Hey guys! I received a very exciting package and I want to share it with you.
4th Estate has recently released an incredibly gorgeous modern classics series called Matchbook Classics. Here’s the inspiration behind this creative box set::
“In the mid-twentieth century, the matchbox industry was booming. Companies had to stand out, so they began commissioning designers and illustrators to create tiny works of graphic art for their labels. Despite its limitations, this small canvas allowed for some big ideas: foxes skipping through Polish forests, celebrations of Russia’s space race successes and orchards coming into season. These micro-masterpieces serve as the inspiration for our new 4th Estate Matchbook Classics series.”
“The ten books in the series – novels, memoirs and one very unusual biography – are some of the best loved and most admired that we have published. Revolutions, mental illness, a vicarage upbringing, families caught in civil war, soldiers in Vietnam and a man who can only communicate by blinking his left eyelid: these books display a full range of the human experience and thrillingly bring it to life. Each can be considered one of the great books of our time, as unique as the matchbox that inspired its cover.”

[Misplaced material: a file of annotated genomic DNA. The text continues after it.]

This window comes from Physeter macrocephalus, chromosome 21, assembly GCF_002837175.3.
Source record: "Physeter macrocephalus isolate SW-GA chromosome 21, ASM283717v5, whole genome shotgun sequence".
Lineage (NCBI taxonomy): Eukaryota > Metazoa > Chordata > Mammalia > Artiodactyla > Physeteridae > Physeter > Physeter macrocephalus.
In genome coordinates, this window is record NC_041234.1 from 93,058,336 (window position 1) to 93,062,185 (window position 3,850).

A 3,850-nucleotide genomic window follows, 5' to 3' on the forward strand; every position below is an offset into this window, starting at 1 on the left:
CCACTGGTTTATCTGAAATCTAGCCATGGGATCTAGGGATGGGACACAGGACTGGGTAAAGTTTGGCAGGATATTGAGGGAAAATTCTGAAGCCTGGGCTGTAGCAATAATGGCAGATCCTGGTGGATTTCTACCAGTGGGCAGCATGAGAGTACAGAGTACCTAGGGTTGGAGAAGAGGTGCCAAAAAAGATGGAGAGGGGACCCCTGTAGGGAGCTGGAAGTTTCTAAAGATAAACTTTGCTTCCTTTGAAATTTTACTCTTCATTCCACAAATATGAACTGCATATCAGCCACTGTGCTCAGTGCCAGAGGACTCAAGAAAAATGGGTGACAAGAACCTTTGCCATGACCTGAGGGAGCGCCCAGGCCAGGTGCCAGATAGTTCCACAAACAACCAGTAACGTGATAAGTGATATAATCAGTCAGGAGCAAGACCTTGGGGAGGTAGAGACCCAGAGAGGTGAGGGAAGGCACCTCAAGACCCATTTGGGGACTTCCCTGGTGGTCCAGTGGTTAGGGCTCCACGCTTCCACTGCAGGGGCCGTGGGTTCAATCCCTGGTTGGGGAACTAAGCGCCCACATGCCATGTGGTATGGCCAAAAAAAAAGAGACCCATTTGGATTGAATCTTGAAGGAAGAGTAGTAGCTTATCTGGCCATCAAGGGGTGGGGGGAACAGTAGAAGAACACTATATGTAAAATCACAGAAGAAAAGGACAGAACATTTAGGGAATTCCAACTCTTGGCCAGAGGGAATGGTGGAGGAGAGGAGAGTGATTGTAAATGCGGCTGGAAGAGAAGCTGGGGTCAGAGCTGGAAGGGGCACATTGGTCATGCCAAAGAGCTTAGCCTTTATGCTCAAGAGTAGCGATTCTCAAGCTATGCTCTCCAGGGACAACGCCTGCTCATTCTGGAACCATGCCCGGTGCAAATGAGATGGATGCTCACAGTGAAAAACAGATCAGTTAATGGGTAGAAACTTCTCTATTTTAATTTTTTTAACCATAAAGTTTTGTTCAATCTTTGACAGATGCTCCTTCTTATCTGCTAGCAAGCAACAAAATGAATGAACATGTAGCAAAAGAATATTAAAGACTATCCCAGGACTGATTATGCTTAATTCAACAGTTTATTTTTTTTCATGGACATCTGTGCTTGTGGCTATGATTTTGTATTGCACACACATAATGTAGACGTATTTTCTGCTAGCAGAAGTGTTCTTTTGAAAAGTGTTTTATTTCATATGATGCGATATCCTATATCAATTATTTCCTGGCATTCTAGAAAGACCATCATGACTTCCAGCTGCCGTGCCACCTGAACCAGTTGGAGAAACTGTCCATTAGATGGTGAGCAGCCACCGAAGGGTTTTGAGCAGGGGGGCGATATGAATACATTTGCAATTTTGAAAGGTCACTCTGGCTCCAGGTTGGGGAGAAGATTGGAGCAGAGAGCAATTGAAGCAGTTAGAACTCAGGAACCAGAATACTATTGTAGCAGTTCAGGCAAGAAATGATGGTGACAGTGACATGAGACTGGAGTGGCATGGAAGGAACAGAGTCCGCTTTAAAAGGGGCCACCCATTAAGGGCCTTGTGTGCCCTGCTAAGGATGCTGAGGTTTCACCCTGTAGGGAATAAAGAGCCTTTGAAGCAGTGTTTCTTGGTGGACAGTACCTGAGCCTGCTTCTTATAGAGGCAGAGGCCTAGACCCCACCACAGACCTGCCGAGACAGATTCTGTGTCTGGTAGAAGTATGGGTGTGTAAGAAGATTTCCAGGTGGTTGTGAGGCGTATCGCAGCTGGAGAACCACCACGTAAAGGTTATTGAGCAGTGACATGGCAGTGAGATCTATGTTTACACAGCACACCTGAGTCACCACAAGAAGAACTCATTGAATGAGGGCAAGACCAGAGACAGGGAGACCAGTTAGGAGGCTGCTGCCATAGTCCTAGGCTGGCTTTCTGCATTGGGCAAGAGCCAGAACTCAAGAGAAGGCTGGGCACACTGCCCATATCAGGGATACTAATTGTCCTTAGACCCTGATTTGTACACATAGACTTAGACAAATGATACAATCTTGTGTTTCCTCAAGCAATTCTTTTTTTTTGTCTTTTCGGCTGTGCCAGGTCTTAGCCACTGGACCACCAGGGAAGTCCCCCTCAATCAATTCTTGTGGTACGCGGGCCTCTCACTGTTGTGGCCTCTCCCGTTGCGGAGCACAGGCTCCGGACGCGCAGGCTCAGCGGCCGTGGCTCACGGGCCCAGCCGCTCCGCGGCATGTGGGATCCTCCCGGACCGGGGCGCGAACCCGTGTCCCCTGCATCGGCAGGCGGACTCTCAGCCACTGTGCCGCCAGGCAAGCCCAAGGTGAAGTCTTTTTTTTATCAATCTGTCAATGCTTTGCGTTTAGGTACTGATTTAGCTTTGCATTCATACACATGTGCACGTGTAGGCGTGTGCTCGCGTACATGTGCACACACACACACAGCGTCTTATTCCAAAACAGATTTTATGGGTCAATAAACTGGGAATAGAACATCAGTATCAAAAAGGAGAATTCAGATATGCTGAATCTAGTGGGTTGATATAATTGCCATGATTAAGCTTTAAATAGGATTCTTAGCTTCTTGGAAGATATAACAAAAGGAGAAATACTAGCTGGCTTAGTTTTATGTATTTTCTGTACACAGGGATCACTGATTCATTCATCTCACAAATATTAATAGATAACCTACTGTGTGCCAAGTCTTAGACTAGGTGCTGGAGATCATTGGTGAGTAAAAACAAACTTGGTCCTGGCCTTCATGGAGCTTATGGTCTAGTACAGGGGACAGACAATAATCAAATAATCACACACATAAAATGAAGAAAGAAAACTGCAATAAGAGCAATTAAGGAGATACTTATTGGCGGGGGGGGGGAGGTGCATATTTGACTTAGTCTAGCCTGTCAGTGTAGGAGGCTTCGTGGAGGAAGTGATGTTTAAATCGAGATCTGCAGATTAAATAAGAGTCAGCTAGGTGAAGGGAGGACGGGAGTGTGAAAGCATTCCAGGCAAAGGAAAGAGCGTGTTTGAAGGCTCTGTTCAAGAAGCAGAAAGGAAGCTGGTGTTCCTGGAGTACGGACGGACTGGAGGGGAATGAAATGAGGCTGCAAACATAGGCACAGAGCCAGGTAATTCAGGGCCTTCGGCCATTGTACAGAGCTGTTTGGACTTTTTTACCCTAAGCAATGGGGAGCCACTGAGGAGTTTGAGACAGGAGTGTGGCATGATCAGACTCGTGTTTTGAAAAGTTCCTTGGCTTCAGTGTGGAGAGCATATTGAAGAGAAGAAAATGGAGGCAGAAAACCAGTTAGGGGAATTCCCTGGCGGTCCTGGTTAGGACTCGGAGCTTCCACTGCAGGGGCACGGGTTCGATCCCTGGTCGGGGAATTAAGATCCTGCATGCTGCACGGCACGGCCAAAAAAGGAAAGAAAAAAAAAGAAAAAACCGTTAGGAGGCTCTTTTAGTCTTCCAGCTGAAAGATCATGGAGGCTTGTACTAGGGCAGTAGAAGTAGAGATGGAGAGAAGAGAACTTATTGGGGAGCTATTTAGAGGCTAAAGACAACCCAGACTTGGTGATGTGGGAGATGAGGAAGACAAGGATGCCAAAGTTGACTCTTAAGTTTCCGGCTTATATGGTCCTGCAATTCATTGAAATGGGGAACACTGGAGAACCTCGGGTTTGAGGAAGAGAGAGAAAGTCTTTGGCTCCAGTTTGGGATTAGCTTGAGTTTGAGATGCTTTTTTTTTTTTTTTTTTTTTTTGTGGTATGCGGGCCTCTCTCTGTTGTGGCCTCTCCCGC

I really loved the packaging and design! The flap connected to the back cover can be use as a bookmark whether you want to detach it or not. It’s brilliant and simply beautiful. The titles are also available for individual purchases so you can definitely buy the titles you want or just get the whole set because they really look perfect together.
Bad Blood by Lorna Sage
“A tragicomic memoir of one woman’s escape from a claustrophobic childhood in post-World War II Britain and the story of three generations of the author’s family and its marriages. In one of the most extraordinary memoirs of recent years, Bad Blood brings alive in vivid detail a time — the ’40s and ’50s — not so distant from us but now disappeared. As a portrait of a family and a young girl’s place in it, it is unsurpassed.”
Empire of the Sun by J.C. Ballard
“Shanghai, 1941 — a city aflame from the fateful torch of Pearl Harbor. In streets full of chaos and corpses, a young British boy searches in vain for his parents. Imprisoned in a Japanese concentration camp, he is witness to the fierce white flash of Nagasaki, as the bomb bellows the end of the war…and the dawn of a blighted world.”
The Things They Carried by Tim O’Brien
“Neither a novel nor a short story collection, it is an arc of fictional episodes, taking place in the childhoods of its characters, in the jungles of Vietnam and back home in America two decades later. “